Then there's the conclusions and contradictions, which I'll be referencing Shot Scope. So in the first book, their argument is that Driver should be hit no matter what. But then in the fourth book on approach shots, they say players need to be in the fairway no matter what. Well which is it? Rip driver all the time regardless of where it winds up, or lay back and make sure you're in the fairway to provide a more accurate approach? There is no right answer to this question. The answer depends on the hole length, where is the trouble, what are the conditions, how the golfer is swinging that day, and what is the golfer's overall confidence level in that club and shot selection. Do just conclude that one should always do A or B, especially when A and B are wholly contradictory, is an invalid conclusion. On par 4s & 5s I just ask myself, what club gets me inside PW distance (<145 for me) so if a 5i does this, I then ask myself is it worth hitting driver? And make my decision based on all the above questions I mentioned above. All the questions Strokes Gained ignores because they conclude ALWAYS A or B.

Then there's the conclusions on approach shots hitting into greens. Again, they over generalize. They conclude that golfers need to ALWAYS go long of the pin. Because 70% of the time trouble, bunkers & ponds, are short of the green. the conclusion should be to always avoid trouble, not always go long. Players need to know their true carry yardages, and not plan based on best shot outcomes. Around Northern Ohio, our courses are older, and older courses are designed with greens that slope back to front. So if a player is going to try and play long they are likely to be faced with a long day of slick downhill chips and putts. Now maybe some are comfortable with this, but I don't know many that are. Give me uphill putts all day. Know your yardages, know your misses, and play what's comfortable.

Same goes for putting. I can't stand all this try to hit the ball 18 inches past the cup crap. Yes I am very old school on putting. I believe if you are trying to hit the putt past the hole, guess what, you are going to hit the putt past the hole. Going back to the Little Red Book- a putt that is hit too hard will hit the cup and spin away. A putt that dies at the hole with give luck a chance and tumble in. I see tons of three putts from players hitting their first past the cup, and very few from leaving it short. If you leave it short you've already read the putt and know the break and speed. When you putt long, you've got to figure it all out again.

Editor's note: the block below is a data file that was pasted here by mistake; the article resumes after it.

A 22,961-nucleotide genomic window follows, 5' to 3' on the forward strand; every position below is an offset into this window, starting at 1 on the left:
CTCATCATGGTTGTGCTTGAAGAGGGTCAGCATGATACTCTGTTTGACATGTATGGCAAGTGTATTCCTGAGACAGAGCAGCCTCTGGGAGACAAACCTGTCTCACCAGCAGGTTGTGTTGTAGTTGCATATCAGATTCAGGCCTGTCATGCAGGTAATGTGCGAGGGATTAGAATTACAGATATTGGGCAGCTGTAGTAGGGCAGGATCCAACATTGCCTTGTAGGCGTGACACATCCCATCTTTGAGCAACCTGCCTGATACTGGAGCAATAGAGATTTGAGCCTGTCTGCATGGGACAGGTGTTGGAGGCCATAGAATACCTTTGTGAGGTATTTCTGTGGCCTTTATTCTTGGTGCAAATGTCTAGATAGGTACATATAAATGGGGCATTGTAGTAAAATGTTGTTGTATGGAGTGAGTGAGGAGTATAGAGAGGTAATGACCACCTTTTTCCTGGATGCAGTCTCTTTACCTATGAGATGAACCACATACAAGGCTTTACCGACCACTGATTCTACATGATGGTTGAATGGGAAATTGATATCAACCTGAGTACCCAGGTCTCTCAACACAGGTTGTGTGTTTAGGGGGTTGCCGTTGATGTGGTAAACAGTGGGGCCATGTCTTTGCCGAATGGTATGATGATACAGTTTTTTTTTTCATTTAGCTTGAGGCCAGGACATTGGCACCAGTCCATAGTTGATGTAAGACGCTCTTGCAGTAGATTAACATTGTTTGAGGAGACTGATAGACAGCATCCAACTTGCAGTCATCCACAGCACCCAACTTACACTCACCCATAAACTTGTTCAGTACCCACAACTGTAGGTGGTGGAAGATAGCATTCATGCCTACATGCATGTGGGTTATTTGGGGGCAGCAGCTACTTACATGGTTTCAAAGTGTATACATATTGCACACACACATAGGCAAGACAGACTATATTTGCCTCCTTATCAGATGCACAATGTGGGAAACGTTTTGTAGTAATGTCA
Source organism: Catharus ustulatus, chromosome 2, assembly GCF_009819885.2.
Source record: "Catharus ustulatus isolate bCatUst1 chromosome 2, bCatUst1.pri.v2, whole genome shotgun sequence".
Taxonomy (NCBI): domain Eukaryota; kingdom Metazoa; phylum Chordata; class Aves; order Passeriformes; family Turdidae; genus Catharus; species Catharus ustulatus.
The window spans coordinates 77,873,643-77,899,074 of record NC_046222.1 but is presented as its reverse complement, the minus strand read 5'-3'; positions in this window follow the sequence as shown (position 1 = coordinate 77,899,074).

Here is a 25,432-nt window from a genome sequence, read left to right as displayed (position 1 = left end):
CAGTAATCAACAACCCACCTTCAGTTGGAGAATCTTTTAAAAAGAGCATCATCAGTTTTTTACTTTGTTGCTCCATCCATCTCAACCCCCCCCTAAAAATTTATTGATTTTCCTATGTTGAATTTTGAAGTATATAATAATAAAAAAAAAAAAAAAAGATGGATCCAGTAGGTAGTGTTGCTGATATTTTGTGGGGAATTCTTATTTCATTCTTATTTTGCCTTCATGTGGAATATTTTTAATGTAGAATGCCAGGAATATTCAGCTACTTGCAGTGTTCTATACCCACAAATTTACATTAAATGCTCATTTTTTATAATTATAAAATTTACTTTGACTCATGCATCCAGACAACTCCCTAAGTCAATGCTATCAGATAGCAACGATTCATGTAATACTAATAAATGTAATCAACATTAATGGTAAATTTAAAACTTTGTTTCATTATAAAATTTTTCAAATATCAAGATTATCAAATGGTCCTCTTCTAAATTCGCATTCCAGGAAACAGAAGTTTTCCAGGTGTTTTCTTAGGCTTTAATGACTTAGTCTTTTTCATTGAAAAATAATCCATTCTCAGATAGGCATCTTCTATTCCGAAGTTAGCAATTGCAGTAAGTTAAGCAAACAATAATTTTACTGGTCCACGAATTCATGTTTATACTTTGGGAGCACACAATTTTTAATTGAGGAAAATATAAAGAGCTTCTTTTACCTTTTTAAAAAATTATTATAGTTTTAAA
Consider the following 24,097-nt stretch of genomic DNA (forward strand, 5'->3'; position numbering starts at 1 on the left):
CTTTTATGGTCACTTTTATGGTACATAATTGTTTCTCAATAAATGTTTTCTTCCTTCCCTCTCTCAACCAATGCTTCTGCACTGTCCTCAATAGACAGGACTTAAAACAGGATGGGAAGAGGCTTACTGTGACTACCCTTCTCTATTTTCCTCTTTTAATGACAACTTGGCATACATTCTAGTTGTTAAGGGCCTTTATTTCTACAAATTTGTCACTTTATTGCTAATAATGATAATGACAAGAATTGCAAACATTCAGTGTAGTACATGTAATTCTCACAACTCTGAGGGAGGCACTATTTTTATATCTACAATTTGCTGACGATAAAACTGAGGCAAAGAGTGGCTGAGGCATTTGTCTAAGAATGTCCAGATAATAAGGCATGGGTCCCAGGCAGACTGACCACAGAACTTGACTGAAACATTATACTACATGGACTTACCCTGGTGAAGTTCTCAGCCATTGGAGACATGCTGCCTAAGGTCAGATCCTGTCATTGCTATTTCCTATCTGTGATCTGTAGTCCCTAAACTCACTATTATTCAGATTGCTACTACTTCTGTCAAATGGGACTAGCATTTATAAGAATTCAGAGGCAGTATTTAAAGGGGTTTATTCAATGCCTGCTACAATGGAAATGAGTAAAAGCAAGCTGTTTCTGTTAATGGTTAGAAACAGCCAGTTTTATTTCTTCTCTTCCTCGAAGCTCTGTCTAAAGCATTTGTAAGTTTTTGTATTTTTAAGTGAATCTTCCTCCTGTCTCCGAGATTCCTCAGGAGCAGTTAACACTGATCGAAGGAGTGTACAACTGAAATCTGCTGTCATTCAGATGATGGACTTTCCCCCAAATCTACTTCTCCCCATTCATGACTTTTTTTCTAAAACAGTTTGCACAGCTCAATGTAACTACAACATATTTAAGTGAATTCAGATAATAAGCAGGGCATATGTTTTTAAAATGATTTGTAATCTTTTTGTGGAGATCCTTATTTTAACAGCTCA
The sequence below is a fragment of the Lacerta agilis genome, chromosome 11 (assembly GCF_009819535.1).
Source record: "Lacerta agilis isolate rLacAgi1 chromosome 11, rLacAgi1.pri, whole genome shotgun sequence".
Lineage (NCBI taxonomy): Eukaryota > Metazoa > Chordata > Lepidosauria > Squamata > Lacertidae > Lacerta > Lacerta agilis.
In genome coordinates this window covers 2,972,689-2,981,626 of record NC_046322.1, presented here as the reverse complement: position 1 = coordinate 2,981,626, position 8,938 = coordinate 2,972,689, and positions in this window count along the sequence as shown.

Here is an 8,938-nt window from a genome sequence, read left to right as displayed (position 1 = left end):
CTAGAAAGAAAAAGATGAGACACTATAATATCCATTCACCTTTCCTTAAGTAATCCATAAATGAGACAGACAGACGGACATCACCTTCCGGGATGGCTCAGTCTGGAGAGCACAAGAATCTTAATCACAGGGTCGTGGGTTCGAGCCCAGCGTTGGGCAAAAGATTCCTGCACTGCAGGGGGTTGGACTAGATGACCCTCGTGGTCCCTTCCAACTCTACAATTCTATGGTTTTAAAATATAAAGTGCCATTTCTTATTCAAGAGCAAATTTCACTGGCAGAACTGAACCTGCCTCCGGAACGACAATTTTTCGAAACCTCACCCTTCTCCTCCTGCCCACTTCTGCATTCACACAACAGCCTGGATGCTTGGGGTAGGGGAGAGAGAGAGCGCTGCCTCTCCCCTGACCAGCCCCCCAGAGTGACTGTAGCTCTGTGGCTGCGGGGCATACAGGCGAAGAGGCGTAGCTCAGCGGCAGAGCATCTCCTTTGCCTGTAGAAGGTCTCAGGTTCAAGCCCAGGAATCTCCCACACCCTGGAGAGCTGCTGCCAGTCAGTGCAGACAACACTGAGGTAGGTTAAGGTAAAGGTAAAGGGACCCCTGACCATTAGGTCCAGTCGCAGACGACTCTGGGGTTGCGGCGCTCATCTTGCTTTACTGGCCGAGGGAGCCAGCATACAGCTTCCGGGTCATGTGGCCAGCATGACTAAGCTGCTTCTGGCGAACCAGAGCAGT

Forget Strokes Gained - it's Strokes Shaved baby

1. Hit the longest club you are comfortable with off the tee.

2. Don't be a hero if you get in trouble off the tee, take your medicine and keep it in play.

3. Know your misses and carry yardages with irons. 

4. When chipping use the club that gets the ball rolling the soonest.

5. Let the ball die into the hole when putting.

I think unfortunately the Shot Scope books seemed to have done you a disservice, because as you mention Strokes Gained is just a numeric evaluation of the performance but it takes a system like DECADE to help take that data and distill meaning from it. DECADE would indeed tell you if the hole is too narrow between hazards then driver will not be the play say and that taking less than driver is fine generally if it leaves you with a wedge or less in. I am not overly familiar with the specifics of DECADE but I have never heard DECADE say to always hit the ball past pin, more about like what you said know your distances and picking better aim points and such. Of course play the game however you find best, but I think personally stokes gained and system like DECADE to analyze this will help give you the best chance to shoot your lowest scores, this has worked for me this year. And I would say on your own you are closer to DECADE strategy than you might think.

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2 minutes ago, ejgaudette said:

I think unfortunately the Shot Scope books seemed to have done you a disservice, because as you mention Strokes Gained is just a numeric evaluation of the performance but it takes a system like DECADE to help take that data and distill meaning from it. DECADE would indeed tell you if the hole is too narrow between hazards then driver will not be the play say and that taking less than driver is fine generally if it leaves you with a wedge or less in. I am not overly familiar with the specifics of DECADE but I have never heard DECADE say to always hit the ball past pin, more about like what you said know your distances and picking better aim points and such. Of course play the game however you find best, but I think personally stokes gained and system like DECADE to analyze this will help give you the best chance to shoot your lowest scores, this has worked for me this year. And I would say on your own you are closer to DECADE strategy than you might think.

DECaDE does not say to always hit past the pin.  Lou Stagner has shown statistics that indicate that players score better when they hit past the hole.  Of course that is not always the best option on a back pin.   DECADE does say don’t intentionally try to leave yourself and uphill putt because you will not decrease your scoring by any measureable number.   DECADE also stresses dispersion medicating that you will hit somewhere within your shot cone; that could be long, short, left, or right and on any given shot you don’t know which you are going to get.